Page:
Tribes Buy Back Land Where Ancestors Lived - Tim Giago: 'Bury My Heart' Turns 40
By Timberly Ross, Associated Press Writer – Sun Dec 27, ‘09
OMAHA, Neb. – Native American tribes tired of waiting for the U.S. government to honor centuries-old treaties are buying back land where their ancestors lived and putting it in federal trust.
Native Americans say the purchases will help protect their culture and way of life by preserving burial grounds and areas where sacred rituals are held. They also provide land for farming, timber and other efforts to make the tribes self-sustaining.
Tribes put more than 840,000 acres — or roughly the equivalent of the state of Rhode Island — into trust from 1998 to 2007, according to information The Associated Press obtained from the federal Bureau of Indian Affairs under the Freedom of Information Act.
Those buying back land include the Winnebago, who have put more than 700 acres in eastern Nebraska in federal trust in the past five years, and the Pawnee, who have 1,600 acres of trust land in Oklahoma. Land held in federal trust is exempt from local and state laws and taxes, but subject to most federal laws.
Three tribes have bought land around Bear Butte in South Dakota's Black Hills to keep it from developers eager to cater to the bikers who roar into Sturgis every year for a raucous road rally. About 17 tribes from the Dakotas, Nebraska, Wyoming, Montana and Oklahoma still use the mountain for religious ceremonies.
(Tribes Need To Buy Bear Butte Land - Native Unity: 08-15-06
This suggestion has been made in past articles and editorials. So, it is time for the Bear Butte Indigenous Tribes to join together in “native unity”, launch a public relations campaign, solicit financial aid from the casino tribes throughout the country and buy the surrounding land. Because if you don’t, someone else will! - Bobbie)
Emily White Hat, a member of South Dakota's Rosebud Sioux, said the struggle to protect the land is about "preservation of our culture, our way of life and our traditions."
"All of it is connected," White Hat said. "With your land, you have that relationship to the culture."
Other members of the Rosebud Sioux, such as president Rodney Bordeaux, believe the tribes shouldn't have to buy the land back because it was illegally taken. But they also recognize that without such purchases, the land won't be protected.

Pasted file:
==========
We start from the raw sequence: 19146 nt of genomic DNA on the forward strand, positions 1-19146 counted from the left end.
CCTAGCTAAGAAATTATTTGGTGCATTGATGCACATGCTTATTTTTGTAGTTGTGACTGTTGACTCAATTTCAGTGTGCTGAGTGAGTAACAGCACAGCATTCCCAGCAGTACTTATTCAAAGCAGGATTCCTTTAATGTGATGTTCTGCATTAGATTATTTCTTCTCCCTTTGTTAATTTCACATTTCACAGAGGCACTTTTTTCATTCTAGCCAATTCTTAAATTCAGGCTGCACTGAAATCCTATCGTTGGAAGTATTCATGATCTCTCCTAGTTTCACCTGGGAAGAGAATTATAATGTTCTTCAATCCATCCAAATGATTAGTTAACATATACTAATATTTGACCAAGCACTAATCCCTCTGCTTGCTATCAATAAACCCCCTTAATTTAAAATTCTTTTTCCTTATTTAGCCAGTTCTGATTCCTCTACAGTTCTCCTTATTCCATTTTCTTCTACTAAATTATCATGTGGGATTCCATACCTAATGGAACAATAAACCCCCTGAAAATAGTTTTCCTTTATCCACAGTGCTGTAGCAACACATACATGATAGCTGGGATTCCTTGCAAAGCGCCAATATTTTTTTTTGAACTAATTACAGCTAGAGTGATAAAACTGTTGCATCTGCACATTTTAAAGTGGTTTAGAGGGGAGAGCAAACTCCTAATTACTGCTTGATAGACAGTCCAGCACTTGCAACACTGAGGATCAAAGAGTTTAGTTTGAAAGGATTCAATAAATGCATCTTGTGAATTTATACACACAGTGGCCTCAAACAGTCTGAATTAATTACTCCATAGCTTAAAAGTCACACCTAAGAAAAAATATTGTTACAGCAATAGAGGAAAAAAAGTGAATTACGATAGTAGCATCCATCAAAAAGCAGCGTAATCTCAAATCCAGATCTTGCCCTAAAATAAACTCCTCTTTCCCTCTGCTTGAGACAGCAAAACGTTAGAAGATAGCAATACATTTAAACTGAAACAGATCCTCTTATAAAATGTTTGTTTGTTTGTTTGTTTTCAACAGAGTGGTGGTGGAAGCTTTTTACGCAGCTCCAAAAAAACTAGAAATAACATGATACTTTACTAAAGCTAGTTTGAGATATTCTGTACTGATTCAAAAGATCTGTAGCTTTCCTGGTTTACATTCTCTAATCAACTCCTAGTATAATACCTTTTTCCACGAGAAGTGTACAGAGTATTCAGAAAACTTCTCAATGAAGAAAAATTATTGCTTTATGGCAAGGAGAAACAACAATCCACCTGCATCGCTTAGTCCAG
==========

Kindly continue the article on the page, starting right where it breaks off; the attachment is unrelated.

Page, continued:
No one knows how much land the federal government promised Native American tribes in treaties dating to the late 1700s, said Gary Garrison, a spokesman for the federal Bureau of Indian Affairs.
The government changed the terms of the treaties over the centuries to make property available to settlers and give rights-of-way to railroads and telegraph companies.
President Barack Obama's administration has proposed spending $2 billion to buy back and consolidate tribal land broken up in previous generations.
The program would pay individual members for land interests divided among their relatives and return the land to tribal control. But it would not buy land from people outside the tribes.
Today, 562 federally recognized tribes have more than 55 million acres held in trust, according to the bureau. Several states and local governments are fighting efforts to add to that number, saying the federal government doesn't have the authority to take land — and tax revenue — from states.
In New York, for example, the state and two counties filed a federal lawsuit in 2008 to block the U.S. Department of Interior from putting about 13,000 acres into trust for the Oneida Tribe. In September, a judge threw out their claims.
Putting land in trust creates a burden for local governments because they must still provide services such as sewer and water even though they can't collect taxes on the property, said Elaine Willman, a member of the Citizens Equal Rights Alliance and administrator for Hobart, a suburb of Green Bay, Wis. Hobart relies mostly on property taxes to pay for police, water and other services, but the village of about 5,900 lost about a third of its land to a trust set up for the state's Oneida Tribe, Willman said.
So far, Hobart has been able to control spending and avoid cuts in services or raising taxes, Willman said. Village leaders hope taxes on a planned 603-acre commercial development will eventually help make up for the lost money.
The nonprofit White Earth Land Recovery Project has bought back or been gifted hundreds of acres in northwestern Minnesota since it was created in the late 1980s. The White Earth tribe uses the land to harvest rice, farm and produce maple syrup. Members have hope of one day being self-sustaining again.
Winona LaDuke, who started the White Earth project, said buying property is expensive, but it's the quickest and easiest way for tribes to regain control of their land.
Tribal membership has been growing thanks to higher birth rates, longer life spans and more relaxed qualifications for membership, and that has created a greater need for land for housing, community services and economic development.
"If the tribes were to pursue return of the land in the courts it would be years before any action could result in more tribal land ... and the people simply cannot wait," said Cris Stainbrook, of the Little Canada, Minn.-based Indian Land Tenure Foundation.